Zigbee TI CC2530 Flash programming info

Richard Sharpe realrichardsharpe at gmail.com
Tue Dec 8 10:47:27 EST 2009

Hi folks,

The attached info came from a TI support email. It provides more info
about programming the flash in the cc2530 via the debug interface.

Richard Sharpe
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Here are some answers to commonly asked questions related to programming of a 
CC253x device:

# Q: How do I activate code-protection on CC253x?

Please see CC253x User Guide [1], section "3.4 Lock bits".

The last 16 bytes of the main flash memory acts as flash page lock bits (1 bit 
per flash page -- 0=locked, 1=unlocked). This allows individual enabling of a 
erase/write lock for each flash page. Note that the last bit on the last flash 
page (which is called DBGLOCK bit) not only erase/write locks the last flash 
page, but also locks the debug interface (only some few debug commands are 
allowed). This prevents reading out the programmed flash contents. The only way 
to unlock the debug interface is to do a full chip-erase (CHIP_ERASE) command 
which will erase the chip's whole main flash.

To un-lock a locked flash page (set bit back to 1) you will need to erase the 
flash of the last flash page. This can be done by individually erasing the last 
flash page (unless it too is locked, or if the debug interface is locked), or 
use the CHIP_ERASE debug command to erase it all.

# Q: How do I do programming/reading of the "primary" and "secondary" IEEE802.15.4 
#    MAC address

The so-called "primary" IEEE 802.15.4. MAC address is located in the flash 
information page (not the main flash page), and is a TI registeded, unique, pre-
programmed EUI-64 address which is located at flash info page byte address 
0x00C-0x013 (8 bytes). It is stored in little endian format, with byte0 (LSB) 
@0x00C, and byte7 (MSB) @0x013.

The flash information page is read-only. It can be read via the XDATA memory 
space, since the flash information page is by default mapped into XDATA memory 
at address 0x7800. Hence, the primary address can be read as XDATA memory range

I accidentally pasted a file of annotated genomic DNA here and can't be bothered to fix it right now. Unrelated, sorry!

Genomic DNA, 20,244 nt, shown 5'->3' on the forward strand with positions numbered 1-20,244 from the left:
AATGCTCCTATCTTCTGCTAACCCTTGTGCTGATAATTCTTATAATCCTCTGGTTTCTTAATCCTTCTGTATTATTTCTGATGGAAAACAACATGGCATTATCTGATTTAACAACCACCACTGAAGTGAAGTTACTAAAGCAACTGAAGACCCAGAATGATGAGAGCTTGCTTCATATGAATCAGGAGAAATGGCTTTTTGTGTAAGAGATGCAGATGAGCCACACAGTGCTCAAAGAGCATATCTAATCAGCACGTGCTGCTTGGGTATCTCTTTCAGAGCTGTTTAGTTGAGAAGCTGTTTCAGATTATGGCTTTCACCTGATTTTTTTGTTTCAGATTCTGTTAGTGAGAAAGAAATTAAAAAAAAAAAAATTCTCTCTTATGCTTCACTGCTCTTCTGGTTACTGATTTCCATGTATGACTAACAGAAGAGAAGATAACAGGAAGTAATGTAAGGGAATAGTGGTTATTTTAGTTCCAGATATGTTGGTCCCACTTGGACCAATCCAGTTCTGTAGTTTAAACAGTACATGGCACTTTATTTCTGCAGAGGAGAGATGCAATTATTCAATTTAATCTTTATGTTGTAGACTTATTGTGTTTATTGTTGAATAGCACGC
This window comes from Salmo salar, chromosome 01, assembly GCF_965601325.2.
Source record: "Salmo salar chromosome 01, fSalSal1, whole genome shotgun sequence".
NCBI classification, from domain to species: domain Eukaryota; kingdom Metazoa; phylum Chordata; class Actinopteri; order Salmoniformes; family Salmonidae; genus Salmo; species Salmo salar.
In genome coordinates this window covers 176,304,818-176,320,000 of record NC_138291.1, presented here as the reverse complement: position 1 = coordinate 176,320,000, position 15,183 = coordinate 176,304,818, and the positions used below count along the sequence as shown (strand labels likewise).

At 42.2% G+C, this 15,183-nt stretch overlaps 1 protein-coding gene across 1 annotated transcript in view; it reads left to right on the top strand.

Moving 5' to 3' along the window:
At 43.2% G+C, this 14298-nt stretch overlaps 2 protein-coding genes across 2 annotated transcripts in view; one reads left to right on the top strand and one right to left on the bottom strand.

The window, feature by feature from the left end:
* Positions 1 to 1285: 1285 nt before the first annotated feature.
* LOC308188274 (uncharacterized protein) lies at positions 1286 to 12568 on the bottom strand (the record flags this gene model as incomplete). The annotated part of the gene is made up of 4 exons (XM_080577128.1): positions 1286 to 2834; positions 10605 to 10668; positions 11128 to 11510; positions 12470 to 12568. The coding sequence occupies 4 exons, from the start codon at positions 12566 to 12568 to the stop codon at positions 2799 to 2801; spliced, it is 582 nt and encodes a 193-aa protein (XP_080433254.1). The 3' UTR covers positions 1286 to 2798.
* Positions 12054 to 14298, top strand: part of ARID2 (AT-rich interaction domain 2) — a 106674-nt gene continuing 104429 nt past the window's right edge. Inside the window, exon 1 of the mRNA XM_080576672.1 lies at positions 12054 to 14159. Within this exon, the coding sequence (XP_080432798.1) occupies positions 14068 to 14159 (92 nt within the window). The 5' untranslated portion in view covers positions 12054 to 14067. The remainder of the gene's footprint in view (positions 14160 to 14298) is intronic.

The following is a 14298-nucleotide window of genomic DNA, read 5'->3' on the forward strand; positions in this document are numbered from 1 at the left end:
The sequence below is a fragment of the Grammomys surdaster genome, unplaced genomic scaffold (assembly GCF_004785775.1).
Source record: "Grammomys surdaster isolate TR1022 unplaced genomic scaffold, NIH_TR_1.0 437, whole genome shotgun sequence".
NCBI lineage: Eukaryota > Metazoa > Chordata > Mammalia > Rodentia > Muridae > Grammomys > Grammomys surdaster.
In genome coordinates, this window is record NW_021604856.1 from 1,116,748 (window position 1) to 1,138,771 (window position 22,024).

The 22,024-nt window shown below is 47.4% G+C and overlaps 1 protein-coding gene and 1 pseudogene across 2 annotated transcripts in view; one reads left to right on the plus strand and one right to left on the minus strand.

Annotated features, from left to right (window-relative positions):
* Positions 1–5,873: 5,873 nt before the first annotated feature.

The "secondary" MAC address is an alternative address that the users can provide 
themselves and it can be stored in normal flash. The supported/suggested 
location used by TI Z-stack/SmartRF Flash Programmer is the last 8 bytes before 
the flash page lock bits.

E.g. for:

CC253xF256 => 0x3FFE8-0x3FFEF, i.e. bytes 0x7E8-0x7EF of flash page 127 (counting 
from page 0, each page is 2048 = 0x800 bytes).
CC253xF128 => 0x1FFE8-0x1FFEF, i.e. bytes 0x7E8-0x7EF of flash page 63.
CC253xF64  => 0x0FFE8-0x0FFEF, i.e. bytes 0x7E8-0x7EF of flash page 32.
CC253xF32  => 0x07FE8-0x07FEF, i.e. bytes 0x7E8-0x7EF of flash page 15.

The secondary address is stored in the main flash, and can thus be read/written 
as normal flash. To read it, you must first map the relevant code bank into the 
upper area of the CODE memory space (address 0x8000-0xFFFF). This is done by 
writing the FMAP special function register to e.g. FMAP=0x07 for CC253xF256 (to map up 
bank 7), before you read from code memory (e.g. CODE space address 0xFFE8-0xFFEF for 

# Q: Do you have an overview of the available debug interface commands, among 
#    which the CMD_BURST_WRITE command (e.g. for example of input parameters and return
#    values)?

The available commands are listed in [1], table "3.2 Debug Commands". But I can 
agree that they clearly could have been explained a bit better.

List of debug commands:

    returns: STATUS byte
WR_CONFIG(uint8 newConfig)
    returns: STATUS byte
    returns: CONFIG byte
    returns: program counter (high + low byte)
    returns: STATUS byte
SET_HW_BRKPNT(uint8 brkPntConfigByte, uint8 addrH, uint8 addrL)
    returns: STATUS byte